Input power
Setting the input power

As a check that you have got it correct, load a second copy of your project, remove the boost and set the System Input Power equal to your maximum power. Compare the SPL at the boost frequency for the two projects - they should be the same.
Here's our example continued. Red line is 240w with no boost. Green is 60w with 6dB boost @ 35hz. Notice how the two curves are equal at the boost frequency of 35hz


Boosted vs Unboosted SPL graph
Boosted vs Unboosted


Signal Generator

A signal generator is also included for testing speakers via your sound card and has a range of control options including selecting the frequency from the cursor position on the response graph. If using this function, be careful not to overdrive the output The generator allows you to produce a single frequency, or a sweep across a range.
For the single frequency option, you can manualy specify the frequency, or you can use the cursor to pick the frequency from on of the WinISD graphs.
Unlike some other products, this one doesn't produce any clicks during sweep mode.
There is also an output attenuator, allowing control of the signal level


Attenuator panel in WinISD

Recently I have used TrueRTA's spectrum analysis software to have a look at the signal WinISD produces.
TrueRTA has several price / performance options, with this handy oscilloscope function in the free version.
I discovered that the default attenuation of zero, leads to an overdriven situation - at least with my sound card and windows setup.

The following TrueRTA screenshot shows how the signal has the peaks clipped. This produces a whole stream of harmonics. Not the best signal for testing your speakers


TrueRTA screenshot showing clipping

The following TrueRTA screenshot shows the results of decreasing the output level from the WinISD tone generator. The clipping is gone and the output is a clean sine wave. Note the vertical scale has been changed from 2 to 1 volt / division


TrueRTA screenshot showing clean signal
Not Clipping

Setting the Attenuation control to 6 was enough to restore a pristine sine wave. Your results may vary
Now, whenever I use the tone generator, I use TrueRTA to make sure I'm not getting a clipped signal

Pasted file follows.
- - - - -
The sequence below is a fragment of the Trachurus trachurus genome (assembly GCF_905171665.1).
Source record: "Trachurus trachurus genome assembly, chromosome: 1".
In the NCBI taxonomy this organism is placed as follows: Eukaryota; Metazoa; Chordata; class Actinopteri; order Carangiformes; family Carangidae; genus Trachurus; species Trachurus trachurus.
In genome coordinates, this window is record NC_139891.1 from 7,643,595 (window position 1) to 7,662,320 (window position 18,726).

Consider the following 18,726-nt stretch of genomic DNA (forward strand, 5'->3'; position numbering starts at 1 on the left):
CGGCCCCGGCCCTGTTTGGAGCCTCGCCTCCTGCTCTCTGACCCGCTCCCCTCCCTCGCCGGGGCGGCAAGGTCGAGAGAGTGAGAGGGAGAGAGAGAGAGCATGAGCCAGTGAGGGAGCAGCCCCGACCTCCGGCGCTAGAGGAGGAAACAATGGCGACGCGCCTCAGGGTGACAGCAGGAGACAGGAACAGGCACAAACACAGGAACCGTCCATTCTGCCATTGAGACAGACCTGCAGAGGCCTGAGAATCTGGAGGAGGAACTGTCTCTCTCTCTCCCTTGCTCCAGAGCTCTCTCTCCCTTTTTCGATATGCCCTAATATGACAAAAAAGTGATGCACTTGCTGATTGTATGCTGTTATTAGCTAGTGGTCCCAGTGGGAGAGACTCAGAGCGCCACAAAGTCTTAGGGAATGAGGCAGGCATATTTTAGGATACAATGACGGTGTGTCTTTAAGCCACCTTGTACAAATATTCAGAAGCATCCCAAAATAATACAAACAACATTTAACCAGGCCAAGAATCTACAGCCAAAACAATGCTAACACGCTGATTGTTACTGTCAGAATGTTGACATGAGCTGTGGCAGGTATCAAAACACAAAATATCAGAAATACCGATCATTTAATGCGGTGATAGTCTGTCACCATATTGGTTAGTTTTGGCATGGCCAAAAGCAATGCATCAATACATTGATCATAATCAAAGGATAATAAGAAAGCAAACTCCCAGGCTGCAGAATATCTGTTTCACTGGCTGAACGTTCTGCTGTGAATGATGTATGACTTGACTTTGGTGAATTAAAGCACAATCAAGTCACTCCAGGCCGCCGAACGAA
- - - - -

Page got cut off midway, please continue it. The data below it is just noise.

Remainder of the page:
Flanged vs flared ports

Some people get confused as to the difference between flanged ports and flared ports.
A flanged end is an end that terminates in a flat panel, such as the wall of an enclosure.
A flared end is one that has an expansion section, typically one quarter of a circle in cross-section, to control port noise.
WinISD can factor in flanged ends by applying an end-correction factor. The current version cannot handle flared ends.
Here are some examples...


Drawing: flanged-vs-flared


Since WinISD does not know about flared ports, a manual correction needs to be done. As the following drawing shows, part of the air in a flared port belongs to outside the port. It is generally accepted that half the flare radius needs to be subtracted for each end that is flared. The effective length is what needs to be entered into WinISD.


Effective length of flared port


Help file and FAQ

The help file and FAQ has all you need to know in order to use the software. WinISD is freeware with a facility to make a donation.

Quick Tip: Entering driver parameters

Driver parameters can be a pain to enter into the database. If you're having trouble getting it to accept parameters, follow this advice from one of the authors....

Try entering just Qms, Re, Mms, Cms, Bl, Sd, hg, hc, Xlim (optional) and Pe. Do not change any parameters the program calculates. That way the data is consistent. You can of course add the dimensional parameters if you like

If you can't get that to work, user Soho54 from AVSforum swears by the following...
Enter the numbers in this order: Sd, Re, Le, Fs, Qes, Vas, Qms, xmax, and then Pe. That's it, now save


Case Study

A case study used to prototype the snorky design illustrates the use of WinISD


Additional WinISD resources


Other software available on this site

Whilst WinISD is excellent for designing your working volume, tuning frequency and filter frequencies, there are some things it doesn't do. The following sofware adds plenty of value to your design process.

Go to the Software page or use the next links to go direct to a particular package

Boxnotes - check your enclosure design for resonances. Print your cutting list
Sonosub - design a cylindrical subwoofer. Check resonances and clearances
Flare-it, - find the correct port flare size to avoid audible turbulence
Subsaver - calculator for finding component values for a 2nd-order high-pass filter
QRDude - calculator for designing advanced QRD diffusers




Send feedback or make a feature request. Page modified: Tuesday, 11-Dec-2018 02:53:38 EST